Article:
Court Throws Out FCC Ban, Paving Way for Cable-Broadcast TV Mergers. A federal appeals court yesterday nullified two long-standing government rules limiting the size of the world’s largest media companies, opening the door to a new wave of mergers among cable television conglomerates and broadcast companies.
A federal appeals court yesterday nullified two long-standing government rules limiting the size of the world’s largest media companies, opening the door to a new wave of mergers among cable television conglomerates and broadcast companies.
The U.S. Court of Appeals for the District of Columbia invalidated a Federal Communications Commission regulation that had prevented one company from owning TV stations and cable franchises in the same market. The court also ruled that the FCC had acted arbitrarily in limiting the number of television stations that a single company can own.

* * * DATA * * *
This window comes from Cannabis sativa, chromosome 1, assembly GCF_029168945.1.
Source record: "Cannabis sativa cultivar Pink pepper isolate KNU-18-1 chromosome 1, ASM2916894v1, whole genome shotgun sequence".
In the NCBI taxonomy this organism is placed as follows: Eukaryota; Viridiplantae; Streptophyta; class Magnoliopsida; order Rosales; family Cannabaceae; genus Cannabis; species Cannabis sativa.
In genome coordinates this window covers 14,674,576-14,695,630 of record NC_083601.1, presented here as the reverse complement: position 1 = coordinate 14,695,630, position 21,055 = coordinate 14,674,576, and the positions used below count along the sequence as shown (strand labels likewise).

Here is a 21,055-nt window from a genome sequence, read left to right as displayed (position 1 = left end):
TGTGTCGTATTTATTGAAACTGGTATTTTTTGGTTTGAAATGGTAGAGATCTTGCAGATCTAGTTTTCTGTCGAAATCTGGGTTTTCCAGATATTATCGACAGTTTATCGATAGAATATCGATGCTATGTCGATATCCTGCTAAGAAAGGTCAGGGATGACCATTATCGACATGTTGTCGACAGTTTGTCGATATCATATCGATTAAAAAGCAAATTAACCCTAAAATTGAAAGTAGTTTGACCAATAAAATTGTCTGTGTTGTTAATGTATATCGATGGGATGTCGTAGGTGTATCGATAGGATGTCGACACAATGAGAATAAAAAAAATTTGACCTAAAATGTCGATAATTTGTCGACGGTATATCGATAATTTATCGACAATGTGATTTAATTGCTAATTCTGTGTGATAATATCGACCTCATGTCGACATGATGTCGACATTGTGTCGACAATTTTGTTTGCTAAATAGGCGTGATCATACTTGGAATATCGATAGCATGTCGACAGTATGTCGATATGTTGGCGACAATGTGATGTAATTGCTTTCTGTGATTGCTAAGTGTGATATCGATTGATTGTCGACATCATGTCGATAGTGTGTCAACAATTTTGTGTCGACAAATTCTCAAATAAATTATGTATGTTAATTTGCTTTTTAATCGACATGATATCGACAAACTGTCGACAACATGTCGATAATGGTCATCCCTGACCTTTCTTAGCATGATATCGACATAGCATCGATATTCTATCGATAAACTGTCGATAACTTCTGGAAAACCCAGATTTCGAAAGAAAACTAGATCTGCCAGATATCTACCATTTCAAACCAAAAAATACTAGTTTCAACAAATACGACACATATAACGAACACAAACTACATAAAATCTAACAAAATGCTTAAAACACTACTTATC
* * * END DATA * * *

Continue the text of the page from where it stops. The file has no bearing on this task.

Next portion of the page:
The rulings marked a huge victory for media giants such as News Corp., Viacom Inc. and AOL Time Warner Inc., which argued that the regulations unnecessarily stunted their ability to expand. The decisions are part of a broad trend of media deregulation that has taken root in the courts and federal agencies since Congress passed the Telecommunications Act of 1996.
An FCC spokesman said the agency had yet to decide whether to appeal the decision to the Supreme Court. If the rulings stand, the media landscape could change dramatically, several analysts said.
“It allows for the creation of a powerful new entity we have never seen before — something that combines both cable and broadcasting assets,” said Blair Levin, an analyst with Legg Mason and a former FCC chief of staff.
Levin said the decision likely will renew speculation that Walt Disney Co. will seek a larger partner or that General Electric Co. will sell its NBC unit.